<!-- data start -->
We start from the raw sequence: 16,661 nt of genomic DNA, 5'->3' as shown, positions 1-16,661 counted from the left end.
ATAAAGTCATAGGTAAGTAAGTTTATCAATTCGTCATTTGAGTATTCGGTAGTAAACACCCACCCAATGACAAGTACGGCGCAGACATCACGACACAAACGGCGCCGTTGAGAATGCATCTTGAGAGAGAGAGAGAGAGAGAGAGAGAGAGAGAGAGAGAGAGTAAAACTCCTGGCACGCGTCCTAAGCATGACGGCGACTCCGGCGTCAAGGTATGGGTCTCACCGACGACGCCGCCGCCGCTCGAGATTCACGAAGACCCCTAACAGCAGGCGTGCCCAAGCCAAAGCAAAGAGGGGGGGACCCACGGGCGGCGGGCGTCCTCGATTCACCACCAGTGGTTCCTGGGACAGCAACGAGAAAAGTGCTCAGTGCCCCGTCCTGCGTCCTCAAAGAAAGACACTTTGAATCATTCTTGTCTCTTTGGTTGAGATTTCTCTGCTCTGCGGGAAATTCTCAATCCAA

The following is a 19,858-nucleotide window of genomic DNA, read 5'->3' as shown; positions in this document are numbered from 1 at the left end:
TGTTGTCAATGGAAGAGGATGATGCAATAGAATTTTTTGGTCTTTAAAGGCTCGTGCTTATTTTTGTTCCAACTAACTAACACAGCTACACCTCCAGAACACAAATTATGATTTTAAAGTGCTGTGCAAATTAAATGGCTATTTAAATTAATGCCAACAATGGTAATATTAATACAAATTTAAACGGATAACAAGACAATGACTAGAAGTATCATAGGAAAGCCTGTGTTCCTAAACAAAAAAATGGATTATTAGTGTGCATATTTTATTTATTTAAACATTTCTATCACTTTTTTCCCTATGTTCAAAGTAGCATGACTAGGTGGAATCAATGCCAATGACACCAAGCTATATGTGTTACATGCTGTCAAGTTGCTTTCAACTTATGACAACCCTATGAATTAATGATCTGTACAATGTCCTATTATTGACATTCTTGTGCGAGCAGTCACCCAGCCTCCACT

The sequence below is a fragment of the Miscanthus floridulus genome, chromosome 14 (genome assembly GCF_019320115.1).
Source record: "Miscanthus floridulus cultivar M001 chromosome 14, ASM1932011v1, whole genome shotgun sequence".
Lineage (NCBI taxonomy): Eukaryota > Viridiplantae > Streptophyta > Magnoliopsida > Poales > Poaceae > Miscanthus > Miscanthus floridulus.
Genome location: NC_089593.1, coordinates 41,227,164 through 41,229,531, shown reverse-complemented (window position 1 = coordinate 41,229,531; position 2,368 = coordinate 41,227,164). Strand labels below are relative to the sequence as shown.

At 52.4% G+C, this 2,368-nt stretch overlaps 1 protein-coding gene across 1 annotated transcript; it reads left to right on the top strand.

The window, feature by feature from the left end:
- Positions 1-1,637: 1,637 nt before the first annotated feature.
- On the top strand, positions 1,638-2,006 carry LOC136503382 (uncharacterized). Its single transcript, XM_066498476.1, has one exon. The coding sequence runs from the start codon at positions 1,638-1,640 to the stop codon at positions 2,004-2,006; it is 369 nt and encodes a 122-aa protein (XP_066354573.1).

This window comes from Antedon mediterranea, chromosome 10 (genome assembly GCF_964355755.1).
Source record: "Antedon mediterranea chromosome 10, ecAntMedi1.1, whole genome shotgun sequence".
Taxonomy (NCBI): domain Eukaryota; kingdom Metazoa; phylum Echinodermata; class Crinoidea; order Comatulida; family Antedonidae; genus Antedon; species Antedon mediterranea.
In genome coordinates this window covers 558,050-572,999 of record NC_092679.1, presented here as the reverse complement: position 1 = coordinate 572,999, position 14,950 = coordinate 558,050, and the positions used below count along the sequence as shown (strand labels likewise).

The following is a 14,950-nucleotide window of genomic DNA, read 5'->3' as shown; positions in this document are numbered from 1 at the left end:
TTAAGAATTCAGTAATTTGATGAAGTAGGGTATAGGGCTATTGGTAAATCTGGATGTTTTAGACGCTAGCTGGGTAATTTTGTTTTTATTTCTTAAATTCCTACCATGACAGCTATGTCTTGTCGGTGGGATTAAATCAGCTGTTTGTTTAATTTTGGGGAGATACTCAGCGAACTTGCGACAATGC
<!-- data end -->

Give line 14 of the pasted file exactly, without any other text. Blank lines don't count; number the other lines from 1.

Source record: "Antedon mediterranea chromosome 10, ecAntMedi1.1, whole genome shotgun sequence".